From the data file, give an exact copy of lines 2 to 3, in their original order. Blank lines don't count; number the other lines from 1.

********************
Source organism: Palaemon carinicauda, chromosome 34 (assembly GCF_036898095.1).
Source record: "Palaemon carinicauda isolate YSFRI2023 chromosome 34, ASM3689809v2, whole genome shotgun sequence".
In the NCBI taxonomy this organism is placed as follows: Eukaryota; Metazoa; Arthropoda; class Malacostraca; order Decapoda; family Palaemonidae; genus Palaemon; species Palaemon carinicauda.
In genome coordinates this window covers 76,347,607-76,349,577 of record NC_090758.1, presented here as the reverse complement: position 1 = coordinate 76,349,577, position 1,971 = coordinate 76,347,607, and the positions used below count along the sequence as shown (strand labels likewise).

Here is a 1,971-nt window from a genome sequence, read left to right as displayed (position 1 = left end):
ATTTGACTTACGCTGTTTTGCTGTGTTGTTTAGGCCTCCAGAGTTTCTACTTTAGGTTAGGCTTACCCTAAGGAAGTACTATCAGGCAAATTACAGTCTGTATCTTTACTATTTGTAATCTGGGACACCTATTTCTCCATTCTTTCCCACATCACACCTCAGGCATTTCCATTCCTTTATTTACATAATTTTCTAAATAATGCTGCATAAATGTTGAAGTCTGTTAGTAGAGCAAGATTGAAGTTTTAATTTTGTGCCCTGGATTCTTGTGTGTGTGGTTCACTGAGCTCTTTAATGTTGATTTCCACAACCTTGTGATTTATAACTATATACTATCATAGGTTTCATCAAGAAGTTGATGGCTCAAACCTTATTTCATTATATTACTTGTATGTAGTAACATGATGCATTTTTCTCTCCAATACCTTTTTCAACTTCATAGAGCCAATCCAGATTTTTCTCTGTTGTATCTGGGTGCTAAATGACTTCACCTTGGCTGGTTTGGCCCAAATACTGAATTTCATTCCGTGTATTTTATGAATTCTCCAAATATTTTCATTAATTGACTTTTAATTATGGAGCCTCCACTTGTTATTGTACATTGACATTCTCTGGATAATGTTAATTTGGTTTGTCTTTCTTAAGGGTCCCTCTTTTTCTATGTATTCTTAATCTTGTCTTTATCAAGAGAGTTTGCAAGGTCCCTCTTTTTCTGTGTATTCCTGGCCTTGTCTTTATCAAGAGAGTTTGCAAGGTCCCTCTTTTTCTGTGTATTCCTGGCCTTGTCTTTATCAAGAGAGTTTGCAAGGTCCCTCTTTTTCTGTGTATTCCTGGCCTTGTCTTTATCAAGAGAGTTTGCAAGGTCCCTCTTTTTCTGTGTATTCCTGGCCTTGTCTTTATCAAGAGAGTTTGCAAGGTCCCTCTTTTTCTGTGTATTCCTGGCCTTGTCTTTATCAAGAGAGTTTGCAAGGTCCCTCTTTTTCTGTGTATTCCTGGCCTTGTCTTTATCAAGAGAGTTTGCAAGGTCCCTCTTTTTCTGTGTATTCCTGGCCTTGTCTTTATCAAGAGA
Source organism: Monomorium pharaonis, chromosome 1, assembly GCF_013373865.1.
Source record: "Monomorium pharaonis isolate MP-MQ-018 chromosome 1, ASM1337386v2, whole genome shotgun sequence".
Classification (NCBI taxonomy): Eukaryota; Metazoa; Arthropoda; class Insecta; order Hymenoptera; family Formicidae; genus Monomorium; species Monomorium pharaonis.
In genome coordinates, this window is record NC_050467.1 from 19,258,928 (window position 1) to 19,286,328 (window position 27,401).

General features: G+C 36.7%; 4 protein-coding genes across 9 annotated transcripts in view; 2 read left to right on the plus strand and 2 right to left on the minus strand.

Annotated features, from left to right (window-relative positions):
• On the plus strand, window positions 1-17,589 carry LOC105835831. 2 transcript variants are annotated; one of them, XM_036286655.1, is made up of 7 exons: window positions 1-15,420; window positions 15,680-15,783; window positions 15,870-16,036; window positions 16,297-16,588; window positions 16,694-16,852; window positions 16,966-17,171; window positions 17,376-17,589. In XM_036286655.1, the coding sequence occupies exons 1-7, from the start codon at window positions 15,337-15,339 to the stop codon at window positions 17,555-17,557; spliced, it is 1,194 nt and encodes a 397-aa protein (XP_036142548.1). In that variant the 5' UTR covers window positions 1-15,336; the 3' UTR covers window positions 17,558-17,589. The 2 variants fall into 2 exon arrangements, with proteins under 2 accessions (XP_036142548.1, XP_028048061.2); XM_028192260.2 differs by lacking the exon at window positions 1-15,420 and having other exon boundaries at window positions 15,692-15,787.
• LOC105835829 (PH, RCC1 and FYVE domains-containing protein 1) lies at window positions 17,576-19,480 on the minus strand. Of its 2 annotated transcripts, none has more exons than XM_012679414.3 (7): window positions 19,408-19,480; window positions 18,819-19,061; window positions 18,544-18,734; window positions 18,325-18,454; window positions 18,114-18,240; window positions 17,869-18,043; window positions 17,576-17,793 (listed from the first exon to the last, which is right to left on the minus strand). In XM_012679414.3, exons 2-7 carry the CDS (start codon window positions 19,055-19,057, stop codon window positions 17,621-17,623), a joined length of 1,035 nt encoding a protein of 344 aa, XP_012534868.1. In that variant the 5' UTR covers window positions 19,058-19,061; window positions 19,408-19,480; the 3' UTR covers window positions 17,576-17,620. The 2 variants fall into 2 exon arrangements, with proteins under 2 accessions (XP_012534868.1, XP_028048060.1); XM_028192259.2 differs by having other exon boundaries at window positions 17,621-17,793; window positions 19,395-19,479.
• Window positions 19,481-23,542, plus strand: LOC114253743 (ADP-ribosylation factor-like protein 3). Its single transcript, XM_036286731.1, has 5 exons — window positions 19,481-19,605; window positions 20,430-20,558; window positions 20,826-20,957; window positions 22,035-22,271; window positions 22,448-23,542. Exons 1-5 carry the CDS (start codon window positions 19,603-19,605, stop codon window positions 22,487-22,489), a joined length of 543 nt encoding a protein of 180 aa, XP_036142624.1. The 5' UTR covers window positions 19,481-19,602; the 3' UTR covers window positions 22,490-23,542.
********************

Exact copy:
Source record: "Palaemon carinicauda isolate YSFRI2023 chromosome 34, ASM3689809v2, whole genome shotgun sequence".
In the NCBI taxonomy this organism is placed as follows: Eukaryota; Metazoa; Arthropoda; class Malacostraca; order Decapoda; family Palaemonidae; genus Palaemon; species Palaemon carinicauda.